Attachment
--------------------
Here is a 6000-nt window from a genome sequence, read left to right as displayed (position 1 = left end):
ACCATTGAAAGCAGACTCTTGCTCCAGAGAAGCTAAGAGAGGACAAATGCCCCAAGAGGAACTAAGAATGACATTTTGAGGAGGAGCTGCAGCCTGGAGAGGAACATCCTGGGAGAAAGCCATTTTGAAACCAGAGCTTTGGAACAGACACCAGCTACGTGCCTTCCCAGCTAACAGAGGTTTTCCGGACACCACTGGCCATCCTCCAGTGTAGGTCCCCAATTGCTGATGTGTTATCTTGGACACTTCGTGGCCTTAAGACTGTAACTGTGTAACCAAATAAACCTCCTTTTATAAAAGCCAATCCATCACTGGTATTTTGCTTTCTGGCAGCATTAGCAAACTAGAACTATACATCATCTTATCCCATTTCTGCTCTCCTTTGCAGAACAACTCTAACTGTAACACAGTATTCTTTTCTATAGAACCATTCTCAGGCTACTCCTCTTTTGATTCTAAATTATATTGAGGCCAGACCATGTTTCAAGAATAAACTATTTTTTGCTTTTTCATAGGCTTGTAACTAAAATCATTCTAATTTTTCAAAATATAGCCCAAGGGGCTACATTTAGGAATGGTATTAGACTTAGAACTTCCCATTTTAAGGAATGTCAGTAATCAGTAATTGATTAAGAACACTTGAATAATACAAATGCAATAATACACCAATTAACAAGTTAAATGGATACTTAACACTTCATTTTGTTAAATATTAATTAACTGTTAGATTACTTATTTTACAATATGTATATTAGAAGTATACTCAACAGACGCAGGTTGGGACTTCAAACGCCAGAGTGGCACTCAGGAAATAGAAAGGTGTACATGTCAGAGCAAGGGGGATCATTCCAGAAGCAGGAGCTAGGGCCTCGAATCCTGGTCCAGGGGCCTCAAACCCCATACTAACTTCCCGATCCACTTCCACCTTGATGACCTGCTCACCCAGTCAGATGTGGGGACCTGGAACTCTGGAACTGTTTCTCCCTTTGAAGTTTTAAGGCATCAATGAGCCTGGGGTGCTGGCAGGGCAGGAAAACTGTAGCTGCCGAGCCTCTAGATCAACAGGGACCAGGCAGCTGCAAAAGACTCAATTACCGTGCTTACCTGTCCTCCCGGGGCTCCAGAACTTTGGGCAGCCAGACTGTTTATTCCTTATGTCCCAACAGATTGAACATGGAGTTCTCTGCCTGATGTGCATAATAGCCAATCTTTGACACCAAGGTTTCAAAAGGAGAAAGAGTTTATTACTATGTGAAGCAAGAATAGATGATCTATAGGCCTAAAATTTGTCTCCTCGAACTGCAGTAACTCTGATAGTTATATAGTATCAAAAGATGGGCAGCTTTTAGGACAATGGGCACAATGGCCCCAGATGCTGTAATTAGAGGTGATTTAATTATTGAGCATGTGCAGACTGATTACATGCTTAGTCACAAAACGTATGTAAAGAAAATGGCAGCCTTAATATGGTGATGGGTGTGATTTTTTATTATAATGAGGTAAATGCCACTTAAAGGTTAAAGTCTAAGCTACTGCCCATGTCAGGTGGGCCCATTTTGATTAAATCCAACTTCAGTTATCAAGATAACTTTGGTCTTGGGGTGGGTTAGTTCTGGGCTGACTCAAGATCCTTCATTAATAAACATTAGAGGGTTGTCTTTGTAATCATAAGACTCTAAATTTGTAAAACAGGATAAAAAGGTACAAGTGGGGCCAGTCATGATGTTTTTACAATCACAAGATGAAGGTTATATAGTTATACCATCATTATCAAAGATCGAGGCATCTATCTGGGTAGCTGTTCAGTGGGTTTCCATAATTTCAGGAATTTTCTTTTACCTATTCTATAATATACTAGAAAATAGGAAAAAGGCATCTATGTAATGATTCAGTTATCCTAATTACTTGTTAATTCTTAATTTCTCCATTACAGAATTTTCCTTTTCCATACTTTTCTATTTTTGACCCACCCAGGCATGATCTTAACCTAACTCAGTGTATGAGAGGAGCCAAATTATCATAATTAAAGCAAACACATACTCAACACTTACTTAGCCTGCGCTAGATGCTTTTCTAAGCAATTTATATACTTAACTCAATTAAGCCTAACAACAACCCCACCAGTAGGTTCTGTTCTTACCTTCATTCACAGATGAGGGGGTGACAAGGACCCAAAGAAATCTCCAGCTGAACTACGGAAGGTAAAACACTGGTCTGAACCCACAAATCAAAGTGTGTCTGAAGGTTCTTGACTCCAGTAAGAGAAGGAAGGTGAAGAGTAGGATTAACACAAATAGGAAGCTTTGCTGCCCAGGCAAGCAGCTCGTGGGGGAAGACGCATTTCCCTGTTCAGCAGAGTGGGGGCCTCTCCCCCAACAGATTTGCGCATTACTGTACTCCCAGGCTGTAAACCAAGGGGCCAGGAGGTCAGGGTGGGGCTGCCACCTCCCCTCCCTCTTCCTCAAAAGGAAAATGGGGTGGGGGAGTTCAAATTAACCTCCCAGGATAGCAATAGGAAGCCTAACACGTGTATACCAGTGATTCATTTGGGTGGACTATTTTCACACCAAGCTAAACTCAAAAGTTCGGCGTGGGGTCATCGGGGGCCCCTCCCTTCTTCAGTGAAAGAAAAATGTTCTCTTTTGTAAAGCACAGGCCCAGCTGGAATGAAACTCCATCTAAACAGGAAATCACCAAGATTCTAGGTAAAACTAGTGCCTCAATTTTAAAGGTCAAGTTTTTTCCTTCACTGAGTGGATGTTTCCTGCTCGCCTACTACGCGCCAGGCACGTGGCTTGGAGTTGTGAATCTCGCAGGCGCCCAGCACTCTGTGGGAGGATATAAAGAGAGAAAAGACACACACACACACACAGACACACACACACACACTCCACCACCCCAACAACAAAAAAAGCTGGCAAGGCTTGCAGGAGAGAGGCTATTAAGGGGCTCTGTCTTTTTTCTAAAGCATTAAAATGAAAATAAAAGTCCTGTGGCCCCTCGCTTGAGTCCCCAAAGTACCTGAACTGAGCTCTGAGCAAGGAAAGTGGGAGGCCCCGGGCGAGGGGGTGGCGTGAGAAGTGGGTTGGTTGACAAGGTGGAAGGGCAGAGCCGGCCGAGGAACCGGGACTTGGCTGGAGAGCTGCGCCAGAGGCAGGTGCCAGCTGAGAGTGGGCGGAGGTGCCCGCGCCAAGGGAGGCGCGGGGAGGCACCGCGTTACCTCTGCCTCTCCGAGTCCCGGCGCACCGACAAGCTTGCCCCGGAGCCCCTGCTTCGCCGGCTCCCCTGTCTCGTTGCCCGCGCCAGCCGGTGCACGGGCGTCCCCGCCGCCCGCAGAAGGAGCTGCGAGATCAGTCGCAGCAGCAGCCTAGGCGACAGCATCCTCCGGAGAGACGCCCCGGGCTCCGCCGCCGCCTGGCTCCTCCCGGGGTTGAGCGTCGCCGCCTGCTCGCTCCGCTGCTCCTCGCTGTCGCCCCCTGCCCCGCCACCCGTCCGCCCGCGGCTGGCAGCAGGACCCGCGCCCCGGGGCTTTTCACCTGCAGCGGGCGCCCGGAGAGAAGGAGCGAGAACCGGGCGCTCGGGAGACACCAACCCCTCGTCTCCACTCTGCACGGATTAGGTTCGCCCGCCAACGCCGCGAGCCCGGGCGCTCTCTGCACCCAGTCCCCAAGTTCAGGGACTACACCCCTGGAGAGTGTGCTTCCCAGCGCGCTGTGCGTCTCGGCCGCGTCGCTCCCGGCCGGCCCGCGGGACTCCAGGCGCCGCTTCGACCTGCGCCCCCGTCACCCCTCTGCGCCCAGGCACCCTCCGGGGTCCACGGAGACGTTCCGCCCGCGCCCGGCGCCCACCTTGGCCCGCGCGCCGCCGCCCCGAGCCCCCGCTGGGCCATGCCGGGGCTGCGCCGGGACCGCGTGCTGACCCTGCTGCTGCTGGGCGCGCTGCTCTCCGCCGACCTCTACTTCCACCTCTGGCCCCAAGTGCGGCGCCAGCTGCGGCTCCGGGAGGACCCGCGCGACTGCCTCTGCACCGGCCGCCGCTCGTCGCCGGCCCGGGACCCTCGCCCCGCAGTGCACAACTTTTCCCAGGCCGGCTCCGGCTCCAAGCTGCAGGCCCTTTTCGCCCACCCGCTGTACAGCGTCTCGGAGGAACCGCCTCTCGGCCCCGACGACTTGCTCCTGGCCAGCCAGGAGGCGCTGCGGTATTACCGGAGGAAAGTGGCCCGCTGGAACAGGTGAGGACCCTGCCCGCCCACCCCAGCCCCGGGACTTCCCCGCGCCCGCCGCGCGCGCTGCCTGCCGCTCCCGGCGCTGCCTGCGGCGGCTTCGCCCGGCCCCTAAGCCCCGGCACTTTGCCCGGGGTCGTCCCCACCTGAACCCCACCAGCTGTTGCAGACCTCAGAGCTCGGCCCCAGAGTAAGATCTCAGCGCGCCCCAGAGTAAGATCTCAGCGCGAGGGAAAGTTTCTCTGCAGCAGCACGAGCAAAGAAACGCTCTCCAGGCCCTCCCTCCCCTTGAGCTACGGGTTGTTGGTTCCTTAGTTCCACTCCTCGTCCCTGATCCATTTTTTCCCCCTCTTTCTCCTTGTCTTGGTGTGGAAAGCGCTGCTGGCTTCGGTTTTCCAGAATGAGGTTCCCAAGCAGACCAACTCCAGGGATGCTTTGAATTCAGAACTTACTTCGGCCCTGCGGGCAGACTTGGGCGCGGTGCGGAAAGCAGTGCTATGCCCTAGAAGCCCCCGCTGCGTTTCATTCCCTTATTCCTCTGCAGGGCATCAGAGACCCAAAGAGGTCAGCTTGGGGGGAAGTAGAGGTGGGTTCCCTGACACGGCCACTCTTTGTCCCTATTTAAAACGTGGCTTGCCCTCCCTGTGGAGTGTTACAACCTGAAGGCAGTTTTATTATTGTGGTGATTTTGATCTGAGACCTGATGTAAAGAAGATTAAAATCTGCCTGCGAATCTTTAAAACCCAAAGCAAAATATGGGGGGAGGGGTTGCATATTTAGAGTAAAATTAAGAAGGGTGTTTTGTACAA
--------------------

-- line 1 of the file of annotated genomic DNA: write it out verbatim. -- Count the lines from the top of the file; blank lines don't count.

Here is a 6000-nt window from a genome sequence, read left to right as displayed (position 1 = left end):